The males, on the other hand, were sent to school from the age of 15 and taught the history and religion of the Aztecs, the art of war and fighting, the trade or craft specific to his calpulli , and the religious and civic duties of everyday citizenship. The children of nobility also attended another school, a school of nobility or calmecac , if he was a member of one of the top six calpulli . There the child learned the religious duties of priests and its secret knowledge; for the distinction between government and religious duties was practically non-existent. (Hooker)

     One of the major achievements of the Aztecs was their waterway system. Although the lakes of Mexico had five names, they were actually a continuous body of water.[1] Since there was no outlet, the water was mostly saline except in the southern parts (lakes Chako and Xochimilco) which received fresh streams of water from the snow-topped volcanoes. The system of dikes and causeways was later developed by the Aztec so as to control the salinity of the lakes.   (Von Hagen 39)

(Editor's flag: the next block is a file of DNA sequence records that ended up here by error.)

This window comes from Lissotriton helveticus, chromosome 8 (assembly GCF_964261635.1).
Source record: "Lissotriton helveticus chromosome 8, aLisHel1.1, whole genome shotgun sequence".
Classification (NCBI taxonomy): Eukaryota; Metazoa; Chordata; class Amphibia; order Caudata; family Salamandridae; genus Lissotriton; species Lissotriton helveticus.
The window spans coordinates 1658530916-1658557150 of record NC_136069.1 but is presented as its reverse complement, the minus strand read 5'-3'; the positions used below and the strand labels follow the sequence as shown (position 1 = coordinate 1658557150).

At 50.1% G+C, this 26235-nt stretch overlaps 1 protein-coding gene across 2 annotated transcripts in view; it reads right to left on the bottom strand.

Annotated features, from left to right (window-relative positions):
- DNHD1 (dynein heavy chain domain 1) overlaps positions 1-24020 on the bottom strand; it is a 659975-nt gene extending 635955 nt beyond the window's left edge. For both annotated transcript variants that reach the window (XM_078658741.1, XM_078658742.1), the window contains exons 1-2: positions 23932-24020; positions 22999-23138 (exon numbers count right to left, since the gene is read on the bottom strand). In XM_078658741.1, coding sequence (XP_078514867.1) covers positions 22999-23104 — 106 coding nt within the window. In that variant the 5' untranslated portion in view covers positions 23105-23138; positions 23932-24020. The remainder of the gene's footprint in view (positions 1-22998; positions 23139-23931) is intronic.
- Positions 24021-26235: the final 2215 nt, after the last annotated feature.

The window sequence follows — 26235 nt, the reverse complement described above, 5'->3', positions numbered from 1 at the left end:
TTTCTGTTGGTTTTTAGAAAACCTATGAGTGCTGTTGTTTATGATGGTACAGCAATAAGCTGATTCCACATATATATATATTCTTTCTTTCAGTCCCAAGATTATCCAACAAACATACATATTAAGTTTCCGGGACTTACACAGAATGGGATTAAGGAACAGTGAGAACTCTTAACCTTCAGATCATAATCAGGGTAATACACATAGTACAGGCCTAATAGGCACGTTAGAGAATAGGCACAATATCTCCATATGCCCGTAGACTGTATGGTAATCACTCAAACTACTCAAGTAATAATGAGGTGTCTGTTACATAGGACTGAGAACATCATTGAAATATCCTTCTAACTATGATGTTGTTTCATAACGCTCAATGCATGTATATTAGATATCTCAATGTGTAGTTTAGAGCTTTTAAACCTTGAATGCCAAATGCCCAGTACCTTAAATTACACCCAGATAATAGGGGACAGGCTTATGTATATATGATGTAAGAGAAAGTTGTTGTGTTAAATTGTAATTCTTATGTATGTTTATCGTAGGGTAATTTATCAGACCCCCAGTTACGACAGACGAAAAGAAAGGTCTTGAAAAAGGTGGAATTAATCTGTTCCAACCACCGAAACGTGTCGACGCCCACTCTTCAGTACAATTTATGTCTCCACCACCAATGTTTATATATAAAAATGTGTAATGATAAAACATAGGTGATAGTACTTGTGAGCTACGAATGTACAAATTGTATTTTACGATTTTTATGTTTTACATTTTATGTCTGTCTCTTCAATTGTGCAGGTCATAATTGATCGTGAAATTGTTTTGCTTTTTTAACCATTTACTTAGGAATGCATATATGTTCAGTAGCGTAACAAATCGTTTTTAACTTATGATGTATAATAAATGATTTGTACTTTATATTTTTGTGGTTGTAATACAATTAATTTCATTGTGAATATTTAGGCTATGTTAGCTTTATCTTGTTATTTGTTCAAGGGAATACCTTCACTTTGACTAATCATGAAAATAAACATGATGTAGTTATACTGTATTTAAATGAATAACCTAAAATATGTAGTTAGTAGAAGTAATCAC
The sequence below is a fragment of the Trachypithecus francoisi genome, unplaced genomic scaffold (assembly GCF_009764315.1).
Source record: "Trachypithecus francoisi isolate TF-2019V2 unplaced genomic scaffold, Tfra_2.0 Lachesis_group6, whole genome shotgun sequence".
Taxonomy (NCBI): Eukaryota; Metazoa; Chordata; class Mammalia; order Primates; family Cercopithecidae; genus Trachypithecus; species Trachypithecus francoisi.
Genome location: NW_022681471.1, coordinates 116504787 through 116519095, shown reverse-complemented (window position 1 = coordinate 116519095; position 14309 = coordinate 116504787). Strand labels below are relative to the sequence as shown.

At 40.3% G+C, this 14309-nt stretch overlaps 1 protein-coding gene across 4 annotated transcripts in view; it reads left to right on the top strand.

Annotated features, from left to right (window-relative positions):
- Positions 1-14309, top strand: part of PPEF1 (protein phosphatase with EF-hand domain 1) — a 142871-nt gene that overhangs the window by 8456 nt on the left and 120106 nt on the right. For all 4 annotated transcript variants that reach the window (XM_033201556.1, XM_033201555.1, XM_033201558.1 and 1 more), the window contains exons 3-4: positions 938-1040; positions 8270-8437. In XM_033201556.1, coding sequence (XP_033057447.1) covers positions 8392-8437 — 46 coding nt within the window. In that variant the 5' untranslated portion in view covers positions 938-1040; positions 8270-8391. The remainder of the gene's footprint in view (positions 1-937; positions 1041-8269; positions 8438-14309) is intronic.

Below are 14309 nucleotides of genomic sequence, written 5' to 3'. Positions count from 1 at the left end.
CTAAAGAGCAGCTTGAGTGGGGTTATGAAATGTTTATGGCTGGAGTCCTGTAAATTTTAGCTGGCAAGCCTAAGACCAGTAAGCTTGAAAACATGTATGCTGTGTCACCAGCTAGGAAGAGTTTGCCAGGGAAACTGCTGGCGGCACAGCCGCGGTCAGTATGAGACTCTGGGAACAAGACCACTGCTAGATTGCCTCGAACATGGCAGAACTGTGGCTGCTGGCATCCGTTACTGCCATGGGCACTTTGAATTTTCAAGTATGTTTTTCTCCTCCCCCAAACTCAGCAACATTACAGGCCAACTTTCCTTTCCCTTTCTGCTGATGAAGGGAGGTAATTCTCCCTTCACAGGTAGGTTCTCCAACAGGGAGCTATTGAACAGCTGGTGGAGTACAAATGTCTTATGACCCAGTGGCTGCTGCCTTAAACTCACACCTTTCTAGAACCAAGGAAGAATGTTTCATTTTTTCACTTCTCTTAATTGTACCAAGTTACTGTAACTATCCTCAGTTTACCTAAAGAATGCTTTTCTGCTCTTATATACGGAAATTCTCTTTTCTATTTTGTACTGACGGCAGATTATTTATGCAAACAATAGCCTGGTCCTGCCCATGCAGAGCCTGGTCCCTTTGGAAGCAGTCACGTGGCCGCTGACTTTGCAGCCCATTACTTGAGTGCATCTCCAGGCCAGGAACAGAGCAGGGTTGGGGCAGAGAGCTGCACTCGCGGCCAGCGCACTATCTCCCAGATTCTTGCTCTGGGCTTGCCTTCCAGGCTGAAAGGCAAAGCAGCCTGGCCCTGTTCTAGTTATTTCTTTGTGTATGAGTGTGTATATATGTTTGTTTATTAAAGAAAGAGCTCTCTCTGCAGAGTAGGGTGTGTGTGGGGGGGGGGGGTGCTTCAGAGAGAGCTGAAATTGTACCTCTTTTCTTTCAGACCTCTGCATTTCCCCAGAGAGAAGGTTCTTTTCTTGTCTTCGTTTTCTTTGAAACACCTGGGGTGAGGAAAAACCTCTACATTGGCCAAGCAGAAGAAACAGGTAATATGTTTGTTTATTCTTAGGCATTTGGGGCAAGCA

Aztecs had a homogeneous culture. Aztec tribe was developed from family; animal diet was supplemented by crude agriculture–plots of ground were burned and seeds inserted in holes made by a fire-hardened stick. Agriculture revolved around corn as the staple, and society was then, as it has remained ever since, machineless. There were no draft animals; the denominator of speed was the foot. Dress was the breechclout; men walked on sandaled feet and women wore a short-petticoated cincture of woven cotton cloth; bare breasts matched bare feet. (Von Hagen 46)